A US congressman, John Lewis, was 23 years old when he participated in the historic 1963 civil rights “March on Washington” led by Dr. Martin Luther King Jr. Half a century later, journalist Bill Moyers asked Lewis how he was affected by Dr. King’s I Have A Dream speech that day. Mr. Lewis replied, “You couldn’t leave after hearing him speak and go back to business as usual. You had to do something, you had to act. You had to move. You had to go out and spread the good news.”
Last winter our city was hit by an ice storm. Hundreds of ice-heavy tree limbs cut into power lines, leaving thousands of homes and businesses without electrical power for days. Our family kept basic energy coming into the house through a generator, but we were still unable to cook meals. As we set out to find a place to eat, we drove for miles past closed businesses. We finally found a breakfast restaurant that had not lost power, but it was packed with hungry customers who were in the same fix as we were.
When a woodchuck started eating our garage (well, just the trim), I bought a live trap with plans to transplant the little guy to a park. I baited it with an assortment of goodies and opened the trap door. The next morning, I was excited to see a little critter in my trap—until I noticed that it was no woodchuck. I had snared a skunk.
In J. R. R. Tolkien’s book The Hobbit, the wizard Gandalf explains why he has selected a small hobbit like Bilbo to accompany the dwarves to fight the enemy. He says, “Saruman believes it is only great power that can hold evil in check, but that is not what I have found. I found it is the small everyday deeds of ordinary folk that keep the darkness at bay. Small acts of kindness and love.”
The story is told that in the late 1800s a group of European pastors attended D. L. Moody’s Bible conference in Massachusetts. Following their custom, they put their shoes outside their room before they slept, expecting them to be cleaned by hotel workers. When Moody saw the shoes, he mentioned the need to others because he knew their custom. But he was met with silence. Moody collected all the shoes and cleaned them himself. A friend who made an unexpected visit to his room revealed what Moody had done. The word spread, and the next few nights others took turns doing the cleaning.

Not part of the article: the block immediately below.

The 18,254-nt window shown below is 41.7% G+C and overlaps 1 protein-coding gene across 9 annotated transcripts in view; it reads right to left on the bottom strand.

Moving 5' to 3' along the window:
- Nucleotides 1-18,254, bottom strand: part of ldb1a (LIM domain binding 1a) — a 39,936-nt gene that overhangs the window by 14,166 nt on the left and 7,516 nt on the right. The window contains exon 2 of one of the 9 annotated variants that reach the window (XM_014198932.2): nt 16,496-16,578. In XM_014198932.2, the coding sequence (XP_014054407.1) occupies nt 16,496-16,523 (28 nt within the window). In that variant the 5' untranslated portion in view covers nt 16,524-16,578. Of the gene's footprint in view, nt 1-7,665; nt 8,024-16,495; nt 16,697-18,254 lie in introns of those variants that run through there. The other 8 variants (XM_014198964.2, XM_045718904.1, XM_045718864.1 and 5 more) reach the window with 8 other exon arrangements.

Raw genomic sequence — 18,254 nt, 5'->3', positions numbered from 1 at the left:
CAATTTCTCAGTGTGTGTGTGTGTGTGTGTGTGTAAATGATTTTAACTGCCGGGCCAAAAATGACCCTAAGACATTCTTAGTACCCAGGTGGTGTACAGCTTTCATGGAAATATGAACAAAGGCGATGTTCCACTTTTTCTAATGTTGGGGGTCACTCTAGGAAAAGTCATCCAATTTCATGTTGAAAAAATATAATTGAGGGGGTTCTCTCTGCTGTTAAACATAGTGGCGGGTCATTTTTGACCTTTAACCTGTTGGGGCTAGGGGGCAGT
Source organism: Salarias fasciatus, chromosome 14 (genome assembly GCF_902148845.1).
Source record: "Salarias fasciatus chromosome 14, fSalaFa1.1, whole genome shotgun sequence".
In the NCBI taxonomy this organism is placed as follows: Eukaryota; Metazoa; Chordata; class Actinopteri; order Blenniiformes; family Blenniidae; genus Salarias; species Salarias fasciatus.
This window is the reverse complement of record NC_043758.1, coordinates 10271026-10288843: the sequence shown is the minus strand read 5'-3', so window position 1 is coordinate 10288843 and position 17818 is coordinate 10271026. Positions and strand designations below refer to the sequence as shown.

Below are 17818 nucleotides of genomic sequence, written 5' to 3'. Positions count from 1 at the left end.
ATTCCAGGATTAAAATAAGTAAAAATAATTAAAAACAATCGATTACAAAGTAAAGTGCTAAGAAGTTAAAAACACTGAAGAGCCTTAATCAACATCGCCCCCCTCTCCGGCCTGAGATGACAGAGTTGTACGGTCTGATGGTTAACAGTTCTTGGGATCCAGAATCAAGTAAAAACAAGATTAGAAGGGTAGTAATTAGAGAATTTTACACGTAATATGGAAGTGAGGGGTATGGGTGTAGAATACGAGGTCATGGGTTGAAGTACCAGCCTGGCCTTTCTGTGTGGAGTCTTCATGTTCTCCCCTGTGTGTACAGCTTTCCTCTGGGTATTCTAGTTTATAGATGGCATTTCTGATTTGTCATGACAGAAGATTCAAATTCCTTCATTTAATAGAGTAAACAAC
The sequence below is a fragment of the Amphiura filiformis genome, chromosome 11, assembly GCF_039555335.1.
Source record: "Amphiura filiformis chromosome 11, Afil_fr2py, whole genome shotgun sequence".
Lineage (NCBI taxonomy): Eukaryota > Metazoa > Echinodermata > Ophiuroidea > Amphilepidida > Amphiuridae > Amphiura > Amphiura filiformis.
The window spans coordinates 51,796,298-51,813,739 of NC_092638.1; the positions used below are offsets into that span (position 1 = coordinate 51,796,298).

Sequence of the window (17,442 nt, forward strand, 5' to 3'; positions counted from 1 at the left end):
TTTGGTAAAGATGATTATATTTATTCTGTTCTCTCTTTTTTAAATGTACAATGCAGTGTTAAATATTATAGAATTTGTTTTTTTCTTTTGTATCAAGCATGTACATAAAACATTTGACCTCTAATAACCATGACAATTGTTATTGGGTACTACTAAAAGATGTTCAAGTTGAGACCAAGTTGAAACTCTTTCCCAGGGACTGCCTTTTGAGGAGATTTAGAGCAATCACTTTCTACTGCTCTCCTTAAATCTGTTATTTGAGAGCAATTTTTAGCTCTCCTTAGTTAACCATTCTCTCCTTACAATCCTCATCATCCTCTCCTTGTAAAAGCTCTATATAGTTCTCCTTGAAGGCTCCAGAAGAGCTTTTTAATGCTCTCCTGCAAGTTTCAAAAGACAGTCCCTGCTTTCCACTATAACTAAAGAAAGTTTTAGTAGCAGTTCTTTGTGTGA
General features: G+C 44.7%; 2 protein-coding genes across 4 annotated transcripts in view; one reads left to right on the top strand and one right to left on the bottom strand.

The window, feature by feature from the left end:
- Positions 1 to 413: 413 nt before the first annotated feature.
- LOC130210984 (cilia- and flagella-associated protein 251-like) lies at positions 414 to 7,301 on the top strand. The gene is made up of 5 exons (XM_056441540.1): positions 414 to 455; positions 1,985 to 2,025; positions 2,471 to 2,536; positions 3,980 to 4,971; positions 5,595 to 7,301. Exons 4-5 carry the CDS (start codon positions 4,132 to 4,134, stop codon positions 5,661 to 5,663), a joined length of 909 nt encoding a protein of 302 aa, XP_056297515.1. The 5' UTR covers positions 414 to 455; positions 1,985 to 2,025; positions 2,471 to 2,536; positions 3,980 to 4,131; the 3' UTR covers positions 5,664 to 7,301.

Alf Clark walks the city streets looking for Zacchaeus. Well, not the actual one in the Bible—Jesus already found him. Alf and some friends who serve with an urban ministry do what Jesus did in Luke 19. They go purposefully through town to meet with and help those in need.
Often I meet with people who serve in what they think are seemingly small ways in small places. They are frequently discouraged by loneliness, feeling that their acts of service are insignificant. When I hear them speak, I think of one of the angels in C. S. Lewis’ book Out of the Silent Planet. He said: “My people have a law never to speak of sizes or numbers to you. . . . It makes you do reverence to nothings and pass by what is really great.”
By one estimate, more than 14 trillion frequent-flyer miles have been accumulated by people worldwide. It all started in the early 1980s, when airlines began the first frequent-flyer programs to encourage repeat business by rewarding customers for their loyalty. Accumulated miles could be redeemed for free travel, goods, and services, so it wasn’t long before people began planning their travel based as much on personal reward as on price or schedule.
Two of Australia’s indigenous creatures, kangaroos and emus, have something in common—they seldom move backward. Kangaroos, because of the shape of their body and the length of their strong tail, can bounce along with forward movement, but they cannot shift easily into reverse. Emus can run fast on their strong legs, but the joints in their knees seem to make backward movement difficult. Both animals appear on Australia’s coat of arms as a symbol that the nation is to be ever moving forward and making progress.